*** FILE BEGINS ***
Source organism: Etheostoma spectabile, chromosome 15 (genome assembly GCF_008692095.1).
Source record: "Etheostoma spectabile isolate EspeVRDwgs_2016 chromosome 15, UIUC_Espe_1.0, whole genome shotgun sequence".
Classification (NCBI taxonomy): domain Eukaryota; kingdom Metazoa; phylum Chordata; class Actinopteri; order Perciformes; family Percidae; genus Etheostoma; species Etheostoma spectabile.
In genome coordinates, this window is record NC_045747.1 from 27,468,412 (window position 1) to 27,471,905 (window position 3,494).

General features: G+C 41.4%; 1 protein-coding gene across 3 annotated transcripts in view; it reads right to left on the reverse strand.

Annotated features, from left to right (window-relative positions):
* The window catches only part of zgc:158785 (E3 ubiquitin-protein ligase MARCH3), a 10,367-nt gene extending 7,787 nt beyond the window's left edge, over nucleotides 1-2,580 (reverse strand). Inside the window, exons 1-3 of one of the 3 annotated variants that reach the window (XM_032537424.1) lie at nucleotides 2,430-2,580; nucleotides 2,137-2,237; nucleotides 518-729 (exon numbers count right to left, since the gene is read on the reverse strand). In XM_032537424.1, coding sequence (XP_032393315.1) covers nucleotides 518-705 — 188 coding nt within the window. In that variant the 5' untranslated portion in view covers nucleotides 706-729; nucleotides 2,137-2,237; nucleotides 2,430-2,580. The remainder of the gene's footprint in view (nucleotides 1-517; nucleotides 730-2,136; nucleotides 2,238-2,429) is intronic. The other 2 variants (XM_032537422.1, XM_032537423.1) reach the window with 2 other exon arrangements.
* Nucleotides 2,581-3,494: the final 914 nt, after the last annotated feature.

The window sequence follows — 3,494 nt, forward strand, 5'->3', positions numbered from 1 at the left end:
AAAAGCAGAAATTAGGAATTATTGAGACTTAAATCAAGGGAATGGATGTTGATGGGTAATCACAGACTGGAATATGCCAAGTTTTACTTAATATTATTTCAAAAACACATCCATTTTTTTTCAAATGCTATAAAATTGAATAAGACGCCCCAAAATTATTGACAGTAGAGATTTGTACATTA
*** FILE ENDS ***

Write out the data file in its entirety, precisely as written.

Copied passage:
Source organism: Etheostoma spectabile, chromosome 15 (genome assembly GCF_008692095.1).
Source record: "Etheostoma spectabile isolate EspeVRDwgs_2016 chromosome 15, UIUC_Espe_1.0, whole genome shotgun sequence".
Classification (NCBI taxonomy): domain Eukaryota; kingdom Metazoa; phylum Chordata; class Actinopteri; order Perciformes; family Percidae; genus Etheostoma; species Etheostoma spectabile.
In genome coordinates, this window is record NC_045747.1 from 27,468,412 (window position 1) to 27,471,905 (window position 3,494).

General features: G+C 41.4%; 1 protein-coding gene across 3 annotated transcripts in view; it reads right to left on the reverse strand.

Annotated features, from left to right (window-relative positions):
* The window catches only part of zgc:158785 (E3 ubiquitin-protein ligase MARCH3), a 10,367-nt gene extending 7,787 nt beyond the window's left edge, over nucleotides 1-2,580 (reverse strand). Inside the window, exons 1-3 of one of the 3 annotated variants that reach the window (XM_032537424.1) lie at nucleotides 2,430-2,580; nucleotides 2,137-2,237; nucleotides 518-729 (exon numbers count right to left, since the gene is read on the reverse strand). In XM_032537424.1, coding sequence (XP_032393315.1) covers nucleotides 518-705 — 188 coding nt within the window. In that variant the 5' untranslated portion in view covers nucleotides 706-729; nucleotides 2,137-2,237; nucleotides 2,430-2,580. The remainder of the gene's footprint in view (nucleotides 1-517; nucleotides 730-2,136; nucleotides 2,238-2,429) is intronic. The other 2 variants (XM_032537422.1, XM_032537423.1) reach the window with 2 other exon arrangements.
* Nucleotides 2,581-3,494: the final 914 nt, after the last annotated feature.

The window sequence follows — 3,494 nt, forward strand, 5'->3', positions numbered from 1 at the left end:
AAAAGCAGAAATTAGGAATTATTGAGACTTAAATCAAGGGAATGGATGTTGATGGGTAATCACAGACTGGAATATGCCAAGTTTTACTTAATATTATTTCAAAAACACATCCATTTTTTTTCAAATGCTATAAAATTGAATAAGACGCCCCAAAATTATTGACAGTAGAGATTTGTACATTA